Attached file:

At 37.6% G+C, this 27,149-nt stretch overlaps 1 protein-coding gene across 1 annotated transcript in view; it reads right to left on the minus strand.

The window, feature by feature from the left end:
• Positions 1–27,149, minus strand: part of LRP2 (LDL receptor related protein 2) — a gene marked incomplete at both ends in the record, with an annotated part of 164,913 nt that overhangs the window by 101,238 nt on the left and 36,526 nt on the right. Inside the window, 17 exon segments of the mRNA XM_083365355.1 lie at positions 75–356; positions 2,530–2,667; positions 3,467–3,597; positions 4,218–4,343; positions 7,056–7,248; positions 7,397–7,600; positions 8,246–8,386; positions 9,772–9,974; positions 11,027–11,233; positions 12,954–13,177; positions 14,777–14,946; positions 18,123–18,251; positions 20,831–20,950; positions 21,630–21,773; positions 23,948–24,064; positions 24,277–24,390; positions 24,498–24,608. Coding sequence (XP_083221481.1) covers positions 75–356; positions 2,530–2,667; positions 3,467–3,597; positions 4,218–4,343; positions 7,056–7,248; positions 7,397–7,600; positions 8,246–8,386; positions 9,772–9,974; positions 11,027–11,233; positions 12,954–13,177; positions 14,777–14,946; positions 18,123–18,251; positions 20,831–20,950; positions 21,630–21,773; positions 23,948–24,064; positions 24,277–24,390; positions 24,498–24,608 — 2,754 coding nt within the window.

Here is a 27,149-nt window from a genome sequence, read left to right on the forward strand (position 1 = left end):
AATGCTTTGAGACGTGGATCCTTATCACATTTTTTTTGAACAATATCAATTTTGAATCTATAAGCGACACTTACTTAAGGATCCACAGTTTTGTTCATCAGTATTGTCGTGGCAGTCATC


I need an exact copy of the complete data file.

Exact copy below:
At 37.6% G+C, this 27,149-nt stretch overlaps 1 protein-coding gene across 1 annotated transcript in view; it reads right to left on the minus strand.

The window, feature by feature from the left end:
• Positions 1–27,149, minus strand: part of LRP2 (LDL receptor related protein 2) — a gene marked incomplete at both ends in the record, with an annotated part of 164,913 nt that overhangs the window by 101,238 nt on the left and 36,526 nt on the right. Inside the window, 17 exon segments of the mRNA XM_083365355.1 lie at positions 75–356; positions 2,530–2,667; positions 3,467–3,597; positions 4,218–4,343; positions 7,056–7,248; positions 7,397–7,600; positions 8,246–8,386; positions 9,772–9,974; positions 11,027–11,233; positions 12,954–13,177; positions 14,777–14,946; positions 18,123–18,251; positions 20,831–20,950; positions 21,630–21,773; positions 23,948–24,064; positions 24,277–24,390; positions 24,498–24,608. Coding sequence (XP_083221481.1) covers positions 75–356; positions 2,530–2,667; positions 3,467–3,597; positions 4,218–4,343; positions 7,056–7,248; positions 7,397–7,600; positions 8,246–8,386; positions 9,772–9,974; positions 11,027–11,233; positions 12,954–13,177; positions 14,777–14,946; positions 18,123–18,251; positions 20,831–20,950; positions 21,630–21,773; positions 23,948–24,064; positions 24,277–24,390; positions 24,498–24,608 — 2,754 coding nt within the window.

Here is a 27,149-nt window from a genome sequence, read left to right on the forward strand (position 1 = left end):
AATGCTTTGAGACGTGGATCCTTATCACATTTTTTTTGAACAATATCAATTTTGAATCTATAAGCGACACTTACTTAAGGATCCACAGTTTTGTTCATCAGTATTGTCGTGGCAGTCATC